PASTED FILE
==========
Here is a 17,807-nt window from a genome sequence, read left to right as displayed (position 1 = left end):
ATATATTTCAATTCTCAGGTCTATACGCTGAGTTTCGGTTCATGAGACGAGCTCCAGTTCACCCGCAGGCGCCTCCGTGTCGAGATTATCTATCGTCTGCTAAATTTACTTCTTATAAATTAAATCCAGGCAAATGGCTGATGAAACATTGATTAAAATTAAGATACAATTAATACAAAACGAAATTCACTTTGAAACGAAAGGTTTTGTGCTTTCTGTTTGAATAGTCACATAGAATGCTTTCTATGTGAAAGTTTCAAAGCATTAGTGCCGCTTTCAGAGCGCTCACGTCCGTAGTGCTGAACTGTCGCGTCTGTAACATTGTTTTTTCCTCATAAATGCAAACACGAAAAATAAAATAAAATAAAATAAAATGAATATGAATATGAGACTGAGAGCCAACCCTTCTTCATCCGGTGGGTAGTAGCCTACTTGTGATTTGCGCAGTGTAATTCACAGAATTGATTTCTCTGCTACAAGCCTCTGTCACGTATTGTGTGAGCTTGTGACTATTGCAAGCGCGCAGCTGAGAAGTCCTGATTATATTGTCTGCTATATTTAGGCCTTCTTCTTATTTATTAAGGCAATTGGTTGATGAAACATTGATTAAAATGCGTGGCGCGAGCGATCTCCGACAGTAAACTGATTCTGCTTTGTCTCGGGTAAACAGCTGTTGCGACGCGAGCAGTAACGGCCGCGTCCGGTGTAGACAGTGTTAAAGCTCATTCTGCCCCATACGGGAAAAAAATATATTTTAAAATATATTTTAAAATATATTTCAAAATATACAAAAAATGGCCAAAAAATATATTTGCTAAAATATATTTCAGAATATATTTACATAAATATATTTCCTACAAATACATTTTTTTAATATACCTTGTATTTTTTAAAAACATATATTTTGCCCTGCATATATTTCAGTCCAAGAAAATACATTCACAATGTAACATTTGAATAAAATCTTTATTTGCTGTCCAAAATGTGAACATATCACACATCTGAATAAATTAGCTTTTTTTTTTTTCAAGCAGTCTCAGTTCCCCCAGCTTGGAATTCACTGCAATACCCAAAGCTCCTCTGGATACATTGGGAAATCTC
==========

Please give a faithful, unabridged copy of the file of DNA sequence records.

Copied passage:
Here is a 17,807-nt window from a genome sequence, read left to right as displayed (position 1 = left end):
ATATATTTCAATTCTCAGGTCTATACGCTGAGTTTCGGTTCATGAGACGAGCTCCAGTTCACCCGCAGGCGCCTCCGTGTCGAGATTATCTATCGTCTGCTAAATTTACTTCTTATAAATTAAATCCAGGCAAATGGCTGATGAAACATTGATTAAAATTAAGATACAATTAATACAAAACGAAATTCACTTTGAAACGAAAGGTTTTGTGCTTTCTGTTTGAATAGTCACATAGAATGCTTTCTATGTGAAAGTTTCAAAGCATTAGTGCCGCTTTCAGAGCGCTCACGTCCGTAGTGCTGAACTGTCGCGTCTGTAACATTGTTTTTTCCTCATAAATGCAAACACGAAAAATAAAATAAAATAAAATAAAATGAATATGAATATGAGACTGAGAGCCAACCCTTCTTCATCCGGTGGGTAGTAGCCTACTTGTGATTTGCGCAGTGTAATTCACAGAATTGATTTCTCTGCTACAAGCCTCTGTCACGTATTGTGTGAGCTTGTGACTATTGCAAGCGCGCAGCTGAGAAGTCCTGATTATATTGTCTGCTATATTTAGGCCTTCTTCTTATTTATTAAGGCAATTGGTTGATGAAACATTGATTAAAATGCGTGGCGCGAGCGATCTCCGACAGTAAACTGATTCTGCTTTGTCTCGGGTAAACAGCTGTTGCGACGCGAGCAGTAACGGCCGCGTCCGGTGTAGACAGTGTTAAAGCTCATTCTGCCCCATACGGGAAAAAAATATATTTTAAAATATATTTTAAAATATATTTCAAAATATACAAAAAATGGCCAAAAAATATATTTGCTAAAATATATTTCAGAATATATTTACATAAATATATTTCCTACAAATACATTTTTTTAATATACCTTGTATTTTTTAAAAACATATATTTTGCCCTGCATATATTTCAGTCCAAGAAAATACATTCACAATGTAACATTTGAATAAAATCTTTATTTGCTGTCCAAAATGTGAACATATCACACATCTGAATAAATTAGCTTTTTTTTTTTTCAAGCAGTCTCAGTTCCCCCAGCTTGGAATTCACTGCAATACCCAAAGCTCCTCTGGATACATTGGGAAATCTC